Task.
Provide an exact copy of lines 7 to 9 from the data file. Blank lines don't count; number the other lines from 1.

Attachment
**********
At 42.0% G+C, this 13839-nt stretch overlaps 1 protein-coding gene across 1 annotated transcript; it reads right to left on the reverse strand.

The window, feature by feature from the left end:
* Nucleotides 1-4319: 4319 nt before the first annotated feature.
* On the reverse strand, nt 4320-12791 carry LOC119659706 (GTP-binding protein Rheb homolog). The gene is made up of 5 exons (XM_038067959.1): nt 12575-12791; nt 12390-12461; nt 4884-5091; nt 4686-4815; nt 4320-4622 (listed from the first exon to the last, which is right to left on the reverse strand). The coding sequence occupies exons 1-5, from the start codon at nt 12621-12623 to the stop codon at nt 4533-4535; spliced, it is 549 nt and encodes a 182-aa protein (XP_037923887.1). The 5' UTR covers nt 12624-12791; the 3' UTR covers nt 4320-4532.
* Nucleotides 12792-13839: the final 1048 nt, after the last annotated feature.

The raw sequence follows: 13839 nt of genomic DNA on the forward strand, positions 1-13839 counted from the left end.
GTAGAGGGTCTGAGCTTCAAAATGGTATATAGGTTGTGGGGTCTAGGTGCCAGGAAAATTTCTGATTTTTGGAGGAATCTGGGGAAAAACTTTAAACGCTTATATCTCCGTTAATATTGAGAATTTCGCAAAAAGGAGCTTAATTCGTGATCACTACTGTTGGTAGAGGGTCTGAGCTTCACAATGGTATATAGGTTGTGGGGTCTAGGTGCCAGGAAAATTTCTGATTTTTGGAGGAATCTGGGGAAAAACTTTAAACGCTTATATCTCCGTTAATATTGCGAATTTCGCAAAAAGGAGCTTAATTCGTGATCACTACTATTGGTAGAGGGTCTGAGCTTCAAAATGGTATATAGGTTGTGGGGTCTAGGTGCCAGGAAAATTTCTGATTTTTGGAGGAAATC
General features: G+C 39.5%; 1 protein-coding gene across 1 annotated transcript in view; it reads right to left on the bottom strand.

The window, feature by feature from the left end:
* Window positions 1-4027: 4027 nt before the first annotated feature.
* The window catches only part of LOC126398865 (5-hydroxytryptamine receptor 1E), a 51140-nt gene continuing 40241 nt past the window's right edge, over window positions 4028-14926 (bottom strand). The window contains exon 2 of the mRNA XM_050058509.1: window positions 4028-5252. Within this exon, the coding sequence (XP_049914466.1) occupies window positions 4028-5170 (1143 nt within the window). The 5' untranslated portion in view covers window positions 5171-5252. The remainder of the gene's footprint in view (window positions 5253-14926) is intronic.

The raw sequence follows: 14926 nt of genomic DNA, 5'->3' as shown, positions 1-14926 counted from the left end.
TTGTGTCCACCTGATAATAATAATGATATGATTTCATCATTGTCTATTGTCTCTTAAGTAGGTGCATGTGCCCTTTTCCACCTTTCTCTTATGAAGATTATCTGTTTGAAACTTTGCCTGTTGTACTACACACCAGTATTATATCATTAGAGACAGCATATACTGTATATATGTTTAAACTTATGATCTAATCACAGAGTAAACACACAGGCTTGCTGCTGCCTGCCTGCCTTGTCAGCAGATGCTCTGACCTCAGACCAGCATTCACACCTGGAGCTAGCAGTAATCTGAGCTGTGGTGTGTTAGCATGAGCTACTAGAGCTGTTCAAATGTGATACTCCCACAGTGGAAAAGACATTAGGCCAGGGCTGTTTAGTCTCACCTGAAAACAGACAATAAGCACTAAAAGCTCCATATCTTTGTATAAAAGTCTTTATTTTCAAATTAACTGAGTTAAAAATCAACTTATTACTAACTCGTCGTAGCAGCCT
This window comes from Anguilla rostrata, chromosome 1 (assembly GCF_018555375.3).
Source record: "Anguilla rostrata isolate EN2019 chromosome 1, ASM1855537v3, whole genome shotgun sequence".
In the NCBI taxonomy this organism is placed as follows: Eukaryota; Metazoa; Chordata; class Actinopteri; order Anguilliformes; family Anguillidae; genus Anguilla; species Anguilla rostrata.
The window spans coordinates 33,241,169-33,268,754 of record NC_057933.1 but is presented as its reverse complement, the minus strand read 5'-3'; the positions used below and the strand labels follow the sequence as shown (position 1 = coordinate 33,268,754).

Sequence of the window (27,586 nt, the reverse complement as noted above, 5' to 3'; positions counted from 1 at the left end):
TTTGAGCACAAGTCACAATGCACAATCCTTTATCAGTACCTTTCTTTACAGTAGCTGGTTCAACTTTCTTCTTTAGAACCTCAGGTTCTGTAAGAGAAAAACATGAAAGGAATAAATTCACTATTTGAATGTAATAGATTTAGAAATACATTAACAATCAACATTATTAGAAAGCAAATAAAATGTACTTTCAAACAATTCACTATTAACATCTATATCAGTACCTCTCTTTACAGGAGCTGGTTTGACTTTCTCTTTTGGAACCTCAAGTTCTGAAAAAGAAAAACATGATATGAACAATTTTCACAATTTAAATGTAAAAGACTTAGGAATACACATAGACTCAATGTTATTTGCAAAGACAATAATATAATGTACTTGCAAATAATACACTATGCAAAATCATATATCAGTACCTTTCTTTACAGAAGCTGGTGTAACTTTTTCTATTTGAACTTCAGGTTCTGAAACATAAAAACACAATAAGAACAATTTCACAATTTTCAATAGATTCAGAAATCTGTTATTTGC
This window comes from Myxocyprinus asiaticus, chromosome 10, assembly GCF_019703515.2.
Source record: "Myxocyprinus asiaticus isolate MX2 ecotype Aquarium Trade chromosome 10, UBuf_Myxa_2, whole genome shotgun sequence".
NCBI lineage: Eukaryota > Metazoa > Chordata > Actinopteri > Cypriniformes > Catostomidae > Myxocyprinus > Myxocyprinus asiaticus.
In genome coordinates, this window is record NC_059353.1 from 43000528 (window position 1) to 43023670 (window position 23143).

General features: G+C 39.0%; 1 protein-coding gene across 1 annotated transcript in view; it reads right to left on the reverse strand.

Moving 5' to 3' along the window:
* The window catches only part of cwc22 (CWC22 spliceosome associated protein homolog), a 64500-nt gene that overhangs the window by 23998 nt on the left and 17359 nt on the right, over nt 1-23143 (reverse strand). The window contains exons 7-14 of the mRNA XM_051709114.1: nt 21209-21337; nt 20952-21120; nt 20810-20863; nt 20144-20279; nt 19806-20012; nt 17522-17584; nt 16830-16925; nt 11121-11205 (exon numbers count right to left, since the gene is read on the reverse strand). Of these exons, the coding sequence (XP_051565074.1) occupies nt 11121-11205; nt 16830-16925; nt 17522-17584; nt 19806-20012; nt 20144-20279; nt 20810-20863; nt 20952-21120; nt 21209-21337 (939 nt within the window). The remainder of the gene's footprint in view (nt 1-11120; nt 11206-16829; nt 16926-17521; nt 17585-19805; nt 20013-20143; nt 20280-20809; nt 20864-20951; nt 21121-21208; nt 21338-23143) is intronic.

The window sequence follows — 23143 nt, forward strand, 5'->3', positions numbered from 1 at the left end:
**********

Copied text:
GTAGAGGGTCTGAGCTTCAAAATGGTATATAGGTTGTGGGGTCTAGGTGCCAGGAAAATTTCTGATTTTTGGAGGAATCTGGGGAAAAACTTTAAACGCTTATATCTCCGTTAATATTGAGAATTTCGCAAAAAGGAGCTTAATTCGTGATCACTACTGTTGGTAGAGGGTCTGAGCTTCACAATGGTATATAGGTTGTGGGGTCTAGGTGCCAGGAAAATTTCTGATTTTTGGAGGAATCTGGGGAAAAACTTTAAACGCTTATATCTCCGTTAATATTGCGAATTTCGCAAAAAGGAGCTTAATTCGTGATCACTACTATTGGTAGAGGGTCTGAGCTTCAAAATGGTATATAGGTTGTGGGGTCTAGGTGCCAGGAAAATTTCTGATTTTTGGAGGAAATC
General features: G+C 39.5%; 1 protein-coding gene across 1 annotated transcript in view; it reads right to left on the bottom strand.

The window, feature by feature from the left end: